Chris James has regained the gift of sight thanks to his new bionic eye.
The British man, who suffers from a genetic condition called retinitis pigmentosa, became one of the first people to be implanted with the bionic eye.
James was fitted with a tiny chip that measures 3mm and holds 1,500 light-sensitive pixels in between the layers of his eye.
James told BBC, "There was a ‘magic moment’ when the implant was switched on for the first time and I saw flashing lights.”
James must now learn how to interpret the images. "I am able to make out a curve or a straight line close-up but I find things at distance more difficult," James told BBC, "It is still early days as I have to learn to interpret the signals being sent to my brain from the chip."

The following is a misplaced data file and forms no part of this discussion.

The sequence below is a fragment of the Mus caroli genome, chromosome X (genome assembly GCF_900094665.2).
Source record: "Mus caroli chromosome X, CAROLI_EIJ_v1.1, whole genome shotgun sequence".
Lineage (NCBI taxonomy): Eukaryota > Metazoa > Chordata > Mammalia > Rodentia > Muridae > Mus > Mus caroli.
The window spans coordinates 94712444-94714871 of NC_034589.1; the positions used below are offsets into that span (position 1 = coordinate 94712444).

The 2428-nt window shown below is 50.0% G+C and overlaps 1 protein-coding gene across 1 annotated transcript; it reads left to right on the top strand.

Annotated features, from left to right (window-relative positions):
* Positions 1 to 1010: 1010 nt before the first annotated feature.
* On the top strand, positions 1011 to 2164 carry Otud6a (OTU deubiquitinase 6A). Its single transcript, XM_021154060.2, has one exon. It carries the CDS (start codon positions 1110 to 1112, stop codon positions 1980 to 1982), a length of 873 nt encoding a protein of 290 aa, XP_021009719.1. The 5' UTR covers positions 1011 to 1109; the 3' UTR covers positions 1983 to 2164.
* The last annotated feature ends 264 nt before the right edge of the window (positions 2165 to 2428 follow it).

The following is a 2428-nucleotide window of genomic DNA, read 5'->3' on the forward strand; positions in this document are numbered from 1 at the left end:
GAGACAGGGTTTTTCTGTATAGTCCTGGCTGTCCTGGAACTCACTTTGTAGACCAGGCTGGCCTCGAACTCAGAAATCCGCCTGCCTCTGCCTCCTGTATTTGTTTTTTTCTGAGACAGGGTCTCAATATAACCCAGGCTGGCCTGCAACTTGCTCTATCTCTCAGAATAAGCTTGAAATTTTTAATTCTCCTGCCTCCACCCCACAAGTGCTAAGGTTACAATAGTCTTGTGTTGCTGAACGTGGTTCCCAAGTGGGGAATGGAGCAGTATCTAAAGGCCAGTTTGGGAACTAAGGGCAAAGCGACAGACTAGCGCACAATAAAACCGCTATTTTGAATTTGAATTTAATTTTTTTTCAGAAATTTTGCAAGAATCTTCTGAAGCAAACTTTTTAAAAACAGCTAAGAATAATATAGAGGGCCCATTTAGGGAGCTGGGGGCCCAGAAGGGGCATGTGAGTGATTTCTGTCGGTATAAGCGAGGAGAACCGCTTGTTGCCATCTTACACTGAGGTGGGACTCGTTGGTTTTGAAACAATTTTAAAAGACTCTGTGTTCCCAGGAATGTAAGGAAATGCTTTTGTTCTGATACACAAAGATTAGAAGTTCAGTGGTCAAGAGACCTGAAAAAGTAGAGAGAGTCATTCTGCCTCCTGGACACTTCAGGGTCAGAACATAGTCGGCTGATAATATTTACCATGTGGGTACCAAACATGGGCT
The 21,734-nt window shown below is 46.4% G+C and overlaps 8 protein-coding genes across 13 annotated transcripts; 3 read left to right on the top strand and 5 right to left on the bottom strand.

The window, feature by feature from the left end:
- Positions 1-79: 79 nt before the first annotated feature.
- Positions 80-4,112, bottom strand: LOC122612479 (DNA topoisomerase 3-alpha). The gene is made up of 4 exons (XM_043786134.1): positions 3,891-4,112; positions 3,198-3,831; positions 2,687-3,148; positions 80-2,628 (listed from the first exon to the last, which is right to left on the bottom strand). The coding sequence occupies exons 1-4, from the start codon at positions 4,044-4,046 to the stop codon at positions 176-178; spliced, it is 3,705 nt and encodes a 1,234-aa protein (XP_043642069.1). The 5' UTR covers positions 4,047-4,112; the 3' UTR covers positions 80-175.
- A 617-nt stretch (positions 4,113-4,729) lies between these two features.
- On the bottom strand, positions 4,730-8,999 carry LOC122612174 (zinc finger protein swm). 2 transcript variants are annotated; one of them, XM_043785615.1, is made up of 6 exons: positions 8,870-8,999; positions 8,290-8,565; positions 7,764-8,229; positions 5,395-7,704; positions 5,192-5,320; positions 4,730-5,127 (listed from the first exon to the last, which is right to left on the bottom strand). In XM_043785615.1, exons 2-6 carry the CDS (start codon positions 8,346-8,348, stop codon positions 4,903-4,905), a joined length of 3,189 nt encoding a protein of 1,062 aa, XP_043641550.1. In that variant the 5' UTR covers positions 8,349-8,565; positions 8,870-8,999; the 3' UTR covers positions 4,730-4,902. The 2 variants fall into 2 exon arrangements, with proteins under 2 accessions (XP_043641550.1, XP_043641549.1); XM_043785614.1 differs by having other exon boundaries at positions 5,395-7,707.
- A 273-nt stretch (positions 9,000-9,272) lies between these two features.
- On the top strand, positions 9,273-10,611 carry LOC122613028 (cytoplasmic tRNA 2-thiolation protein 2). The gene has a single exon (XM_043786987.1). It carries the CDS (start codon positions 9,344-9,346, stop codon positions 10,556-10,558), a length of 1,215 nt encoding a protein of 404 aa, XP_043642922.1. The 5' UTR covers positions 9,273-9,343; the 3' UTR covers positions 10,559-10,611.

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Professor MacLaren, who fitted the first implant in the UK, told BBC News, "It's the first time that British patients who were completely blind have been able to see something. In previous studies of restorative vision involving stem cells and other treatments, patients always had some residual sight. Here the patients had no light perception at all but the implant reactivated their retina after more than a decade."
CBS News followed James for his surgery, and recovery.
According to the Huffington Post, Retina Implant AG, a medical technology company in Germany, designed the chips that both British men received. The company and surgeons are currently implanting and testing the chip in 12 patients as part of their clinical trials.
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